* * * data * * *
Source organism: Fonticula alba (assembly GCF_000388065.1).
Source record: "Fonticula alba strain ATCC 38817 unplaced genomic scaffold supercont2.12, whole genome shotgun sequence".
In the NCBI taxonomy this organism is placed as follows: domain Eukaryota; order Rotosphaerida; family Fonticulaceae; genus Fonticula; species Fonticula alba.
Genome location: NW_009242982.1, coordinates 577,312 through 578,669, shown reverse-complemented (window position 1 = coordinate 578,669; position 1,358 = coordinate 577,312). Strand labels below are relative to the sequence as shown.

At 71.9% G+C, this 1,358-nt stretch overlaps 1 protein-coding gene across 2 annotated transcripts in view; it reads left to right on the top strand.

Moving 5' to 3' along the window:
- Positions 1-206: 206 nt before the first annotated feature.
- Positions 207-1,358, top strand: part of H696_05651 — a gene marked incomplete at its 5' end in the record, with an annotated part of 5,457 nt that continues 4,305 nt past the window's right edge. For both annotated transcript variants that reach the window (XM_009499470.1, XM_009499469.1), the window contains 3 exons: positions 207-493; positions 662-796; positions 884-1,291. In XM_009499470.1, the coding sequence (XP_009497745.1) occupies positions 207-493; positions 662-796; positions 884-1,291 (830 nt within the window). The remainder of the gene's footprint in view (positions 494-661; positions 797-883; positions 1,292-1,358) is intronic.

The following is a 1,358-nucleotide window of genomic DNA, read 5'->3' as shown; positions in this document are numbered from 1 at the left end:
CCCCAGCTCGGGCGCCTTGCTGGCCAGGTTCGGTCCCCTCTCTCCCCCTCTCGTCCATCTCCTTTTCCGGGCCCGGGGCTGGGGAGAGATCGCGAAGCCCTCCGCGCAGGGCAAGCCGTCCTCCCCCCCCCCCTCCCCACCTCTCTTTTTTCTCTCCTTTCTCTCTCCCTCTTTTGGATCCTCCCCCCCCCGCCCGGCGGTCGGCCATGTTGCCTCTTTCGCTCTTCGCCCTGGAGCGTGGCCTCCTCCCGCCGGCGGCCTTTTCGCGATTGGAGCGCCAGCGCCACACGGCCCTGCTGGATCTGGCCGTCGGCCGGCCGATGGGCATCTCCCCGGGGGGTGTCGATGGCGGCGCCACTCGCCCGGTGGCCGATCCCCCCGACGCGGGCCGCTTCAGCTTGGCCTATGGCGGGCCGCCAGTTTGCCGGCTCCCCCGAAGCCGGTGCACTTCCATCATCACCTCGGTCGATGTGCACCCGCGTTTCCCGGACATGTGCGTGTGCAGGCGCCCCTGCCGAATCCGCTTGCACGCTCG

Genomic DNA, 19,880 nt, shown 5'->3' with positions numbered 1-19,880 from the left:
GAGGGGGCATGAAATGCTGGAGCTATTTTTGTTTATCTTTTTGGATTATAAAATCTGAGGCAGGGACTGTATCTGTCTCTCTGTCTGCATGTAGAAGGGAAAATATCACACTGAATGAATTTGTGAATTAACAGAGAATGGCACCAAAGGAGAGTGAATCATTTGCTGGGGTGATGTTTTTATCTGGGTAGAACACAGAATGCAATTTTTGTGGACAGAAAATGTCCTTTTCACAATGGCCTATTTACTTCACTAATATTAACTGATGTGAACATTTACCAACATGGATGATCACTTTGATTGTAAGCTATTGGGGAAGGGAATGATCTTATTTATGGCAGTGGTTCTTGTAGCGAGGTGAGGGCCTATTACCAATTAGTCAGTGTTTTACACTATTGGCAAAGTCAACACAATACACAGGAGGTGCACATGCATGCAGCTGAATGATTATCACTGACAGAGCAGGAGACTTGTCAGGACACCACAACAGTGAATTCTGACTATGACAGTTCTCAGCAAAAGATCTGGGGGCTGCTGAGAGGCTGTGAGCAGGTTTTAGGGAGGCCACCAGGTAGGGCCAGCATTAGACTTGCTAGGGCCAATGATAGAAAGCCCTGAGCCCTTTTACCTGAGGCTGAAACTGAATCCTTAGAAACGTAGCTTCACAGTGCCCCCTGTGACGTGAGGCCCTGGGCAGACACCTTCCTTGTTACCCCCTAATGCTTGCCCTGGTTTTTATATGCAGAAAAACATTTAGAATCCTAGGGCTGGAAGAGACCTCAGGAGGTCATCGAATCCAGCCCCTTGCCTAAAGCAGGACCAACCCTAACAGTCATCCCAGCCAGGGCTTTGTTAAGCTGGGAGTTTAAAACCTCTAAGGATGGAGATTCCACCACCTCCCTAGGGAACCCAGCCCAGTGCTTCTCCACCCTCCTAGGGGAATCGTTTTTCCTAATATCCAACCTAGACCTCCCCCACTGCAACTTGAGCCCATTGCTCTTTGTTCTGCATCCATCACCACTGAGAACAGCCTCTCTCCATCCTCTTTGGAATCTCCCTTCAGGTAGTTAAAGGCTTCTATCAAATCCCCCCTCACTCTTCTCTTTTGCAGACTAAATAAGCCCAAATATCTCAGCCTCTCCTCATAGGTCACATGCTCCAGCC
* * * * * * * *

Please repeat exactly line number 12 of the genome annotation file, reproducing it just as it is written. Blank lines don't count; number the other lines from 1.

GAGGGGGCATGAAATGCTGGAGCTATTTTTGTTTATCTTTTTGGATTATAAAATCTGAGGCAGGGACTGTATCTGTCTCTCTGTCTGCATGTAGAAGGGAAAATATCACACTGAATGAATTTGTGAATTAACAGAGAATGGCACCAAAGGAGAGTGAATCATTTGCTGGGGTGATGTTTTTATCTGGGTAGAACACAGAATGCAATTTTTGTGGACAGAAAATGTCCTTTTCACAATGGCCTATTTACTTCACTAATATTAACTGATGTGAACATTTACCAACATGGATGATCACTTTGATTGTAAGCTATTGGGGAAGGGAATGATCTTATTTATGGCAGTGGTTCTTGTAGCGAGGTGAGGGCCTATTACCAATTAGTCAGTGTTTTACACTATTGGCAAAGTCAACACAATACACAGGAGGTGCACATGCATGCAGCTGAATGATTATCACTGACAGAGCAGGAGACTTGTCAGGACACCACAACAGTGAATTCTGACTATGACAGTTCTCAGCAAAAGATCTGGGGGCTGCTGAGAGGCTGTGAGCAGGTTTTAGGGAGGCCACCAGGTAGGGCCAGCATTAGACTTGCTAGGGCCAATGATAGAAAGCCCTGAGCCCTTTTACCTGAGGCTGAAACTGAATCCTTAGAAACGTAGCTTCACAGTGCCCCCTGTGACGTGAGGCCCTGGGCAGACACCTTCCTTGTTACCCCCTAATGCTTGCCCTGGTTTTTATATGCAGAAAAACATTTAGAATCCTAGGGCTGGAAGAGACCTCAGGAGGTCATCGAATCCAGCCCCTTGCCTAAAGCAGGACCAACCCTAACAGTCATCCCAGCCAGGGCTTTGTTAAGCTGGGAGTTTAAAACCTCTAAGGATGGAGATTCCACCACCTCCCTAGGGAACCCAGCCCAGTGCTTCTCCACCCTCCTAGGGGAATCGTTTTTCCTAATATCCAACCTAGACCTCCCCCACTGCAACTTGAGCCCATTGCTCTTTGTTCTGCATCCATCACCACTGAGAACAGCCTCTCTCCATCCTCTTTGGAATCTCCCTTCAGGTAGTTAAAGGCTTCTATCAAATCCCCCCTCACTCTTCTCTTTTGCAGACTAAATAAGCCCAAATATCTCAGCCTCTCCTCATAGGTCACATGCTCCAGCC